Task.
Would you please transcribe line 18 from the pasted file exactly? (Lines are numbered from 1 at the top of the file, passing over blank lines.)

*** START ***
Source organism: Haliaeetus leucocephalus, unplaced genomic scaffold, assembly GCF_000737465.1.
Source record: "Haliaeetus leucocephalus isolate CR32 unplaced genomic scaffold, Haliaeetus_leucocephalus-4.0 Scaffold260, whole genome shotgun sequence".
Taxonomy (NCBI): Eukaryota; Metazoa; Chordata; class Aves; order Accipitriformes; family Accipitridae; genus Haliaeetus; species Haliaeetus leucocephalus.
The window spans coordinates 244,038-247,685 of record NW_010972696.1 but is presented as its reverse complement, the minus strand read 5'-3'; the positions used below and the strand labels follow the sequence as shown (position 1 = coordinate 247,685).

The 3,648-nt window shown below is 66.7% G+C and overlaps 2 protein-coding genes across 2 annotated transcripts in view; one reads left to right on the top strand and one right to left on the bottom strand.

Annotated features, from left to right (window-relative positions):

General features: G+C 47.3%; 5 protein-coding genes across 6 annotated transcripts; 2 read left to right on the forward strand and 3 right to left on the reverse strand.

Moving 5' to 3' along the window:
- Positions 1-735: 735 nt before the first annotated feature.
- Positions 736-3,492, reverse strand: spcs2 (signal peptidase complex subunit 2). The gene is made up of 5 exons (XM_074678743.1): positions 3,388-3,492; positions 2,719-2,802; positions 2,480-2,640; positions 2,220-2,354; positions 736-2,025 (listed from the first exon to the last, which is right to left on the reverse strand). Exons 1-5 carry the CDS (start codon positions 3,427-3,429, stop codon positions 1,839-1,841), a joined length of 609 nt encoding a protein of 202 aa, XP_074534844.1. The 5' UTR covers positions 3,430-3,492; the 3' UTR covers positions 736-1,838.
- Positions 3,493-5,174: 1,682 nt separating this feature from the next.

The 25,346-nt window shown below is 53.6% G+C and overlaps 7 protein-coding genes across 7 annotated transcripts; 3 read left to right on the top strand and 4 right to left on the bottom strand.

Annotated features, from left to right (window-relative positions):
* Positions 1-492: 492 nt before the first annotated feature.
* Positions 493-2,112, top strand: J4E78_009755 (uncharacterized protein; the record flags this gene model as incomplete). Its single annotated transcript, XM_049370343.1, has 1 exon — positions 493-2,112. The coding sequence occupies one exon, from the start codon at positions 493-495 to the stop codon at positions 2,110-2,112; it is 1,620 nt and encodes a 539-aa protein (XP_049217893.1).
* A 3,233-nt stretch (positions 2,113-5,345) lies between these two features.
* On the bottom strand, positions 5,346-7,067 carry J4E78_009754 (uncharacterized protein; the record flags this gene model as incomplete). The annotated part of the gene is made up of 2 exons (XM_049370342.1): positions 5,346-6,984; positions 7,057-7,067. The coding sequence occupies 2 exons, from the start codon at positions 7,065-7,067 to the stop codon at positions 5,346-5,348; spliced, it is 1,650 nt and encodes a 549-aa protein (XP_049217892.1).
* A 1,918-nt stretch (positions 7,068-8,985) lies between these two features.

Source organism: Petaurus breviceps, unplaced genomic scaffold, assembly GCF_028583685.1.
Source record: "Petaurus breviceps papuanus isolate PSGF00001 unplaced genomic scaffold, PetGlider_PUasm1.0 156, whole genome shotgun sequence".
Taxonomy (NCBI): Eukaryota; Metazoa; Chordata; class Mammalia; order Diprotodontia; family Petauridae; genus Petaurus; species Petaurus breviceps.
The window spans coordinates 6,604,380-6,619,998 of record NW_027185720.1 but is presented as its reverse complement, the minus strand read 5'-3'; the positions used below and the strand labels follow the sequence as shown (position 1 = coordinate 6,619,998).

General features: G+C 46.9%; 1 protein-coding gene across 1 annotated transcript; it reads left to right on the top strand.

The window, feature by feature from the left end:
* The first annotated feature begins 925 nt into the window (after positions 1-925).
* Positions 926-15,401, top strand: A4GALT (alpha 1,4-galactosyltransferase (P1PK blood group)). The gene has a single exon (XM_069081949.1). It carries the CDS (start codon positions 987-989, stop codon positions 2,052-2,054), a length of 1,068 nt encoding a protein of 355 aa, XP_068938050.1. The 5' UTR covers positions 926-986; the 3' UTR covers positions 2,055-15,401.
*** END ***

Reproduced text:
* A 1,918-nt stretch (positions 7,068-8,985) lies between these two features.